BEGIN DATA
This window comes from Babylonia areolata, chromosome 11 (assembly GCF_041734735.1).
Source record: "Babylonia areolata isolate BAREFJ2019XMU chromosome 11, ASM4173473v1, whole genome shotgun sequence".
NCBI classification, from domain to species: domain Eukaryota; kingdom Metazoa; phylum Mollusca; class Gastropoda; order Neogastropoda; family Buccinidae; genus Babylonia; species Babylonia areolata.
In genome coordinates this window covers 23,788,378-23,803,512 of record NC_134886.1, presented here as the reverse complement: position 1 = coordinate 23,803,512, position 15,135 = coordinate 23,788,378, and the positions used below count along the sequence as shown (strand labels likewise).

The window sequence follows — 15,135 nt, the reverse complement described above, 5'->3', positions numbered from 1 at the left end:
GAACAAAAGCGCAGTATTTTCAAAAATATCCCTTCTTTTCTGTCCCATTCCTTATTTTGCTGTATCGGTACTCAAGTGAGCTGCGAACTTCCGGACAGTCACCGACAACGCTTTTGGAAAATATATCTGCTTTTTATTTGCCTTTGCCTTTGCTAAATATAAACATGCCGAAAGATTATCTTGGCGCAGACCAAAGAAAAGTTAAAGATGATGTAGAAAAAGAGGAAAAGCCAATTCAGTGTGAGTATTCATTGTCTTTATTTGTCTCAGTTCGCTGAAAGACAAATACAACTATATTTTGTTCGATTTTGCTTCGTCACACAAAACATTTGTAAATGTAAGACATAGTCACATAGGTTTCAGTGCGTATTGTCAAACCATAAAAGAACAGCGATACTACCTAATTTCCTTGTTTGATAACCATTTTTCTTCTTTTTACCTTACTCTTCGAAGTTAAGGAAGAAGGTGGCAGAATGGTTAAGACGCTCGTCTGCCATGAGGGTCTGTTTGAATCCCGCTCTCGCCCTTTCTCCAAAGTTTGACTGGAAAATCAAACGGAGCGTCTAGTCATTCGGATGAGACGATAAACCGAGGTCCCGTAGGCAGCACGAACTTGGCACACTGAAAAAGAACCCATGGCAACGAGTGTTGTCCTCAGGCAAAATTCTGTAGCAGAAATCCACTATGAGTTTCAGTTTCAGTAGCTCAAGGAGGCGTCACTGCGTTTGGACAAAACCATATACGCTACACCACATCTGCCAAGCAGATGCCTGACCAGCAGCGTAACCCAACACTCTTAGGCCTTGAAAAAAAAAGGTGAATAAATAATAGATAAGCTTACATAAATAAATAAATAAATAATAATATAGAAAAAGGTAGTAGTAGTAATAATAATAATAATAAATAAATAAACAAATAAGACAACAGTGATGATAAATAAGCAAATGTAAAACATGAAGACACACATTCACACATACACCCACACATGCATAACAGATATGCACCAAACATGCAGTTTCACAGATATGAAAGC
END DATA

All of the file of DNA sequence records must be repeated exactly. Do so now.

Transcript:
This window comes from Babylonia areolata, chromosome 11 (assembly GCF_041734735.1).
Source record: "Babylonia areolata isolate BAREFJ2019XMU chromosome 11, ASM4173473v1, whole genome shotgun sequence".
NCBI classification, from domain to species: domain Eukaryota; kingdom Metazoa; phylum Mollusca; class Gastropoda; order Neogastropoda; family Buccinidae; genus Babylonia; species Babylonia areolata.
In genome coordinates this window covers 23,788,378-23,803,512 of record NC_134886.1, presented here as the reverse complement: position 1 = coordinate 23,803,512, position 15,135 = coordinate 23,788,378, and the positions used below count along the sequence as shown (strand labels likewise).

The window sequence follows — 15,135 nt, the reverse complement described above, 5'->3', positions numbered from 1 at the left end:
GAACAAAAGCGCAGTATTTTCAAAAATATCCCTTCTTTTCTGTCCCATTCCTTATTTTGCTGTATCGGTACTCAAGTGAGCTGCGAACTTCCGGACAGTCACCGACAACGCTTTTGGAAAATATATCTGCTTTTTATTTGCCTTTGCCTTTGCTAAATATAAACATGCCGAAAGATTATCTTGGCGCAGACCAAAGAAAAGTTAAAGATGATGTAGAAAAAGAGGAAAAGCCAATTCAGTGTGAGTATTCATTGTCTTTATTTGTCTCAGTTCGCTGAAAGACAAATACAACTATATTTTGTTCGATTTTGCTTCGTCACACAAAACATTTGTAAATGTAAGACATAGTCACATAGGTTTCAGTGCGTATTGTCAAACCATAAAAGAACAGCGATACTACCTAATTTCCTTGTTTGATAACCATTTTTCTTCTTTTTACCTTACTCTTCGAAGTTAAGGAAGAAGGTGGCAGAATGGTTAAGACGCTCGTCTGCCATGAGGGTCTGTTTGAATCCCGCTCTCGCCCTTTCTCCAAAGTTTGACTGGAAAATCAAACGGAGCGTCTAGTCATTCGGATGAGACGATAAACCGAGGTCCCGTAGGCAGCACGAACTTGGCACACTGAAAAAGAACCCATGGCAACGAGTGTTGTCCTCAGGCAAAATTCTGTAGCAGAAATCCACTATGAGTTTCAGTTTCAGTAGCTCAAGGAGGCGTCACTGCGTTTGGACAAAACCATATACGCTACACCACATCTGCCAAGCAGATGCCTGACCAGCAGCGTAACCCAACACTCTTAGGCCTTGAAAAAAAAAGGTGAATAAATAATAGATAAGCTTACATAAATAAATAAATAAATAATAATATAGAAAAAGGTAGTAGTAGTAATAATAATAATAATAAATAAATAAACAAATAAGACAACAGTGATGATAAATAAGCAAATGTAAAACATGAAGACACACATTCACACATACACCCACACATGCATAACAGATATGCACCAAACATGCAGTTTCACAGATATGAAAGC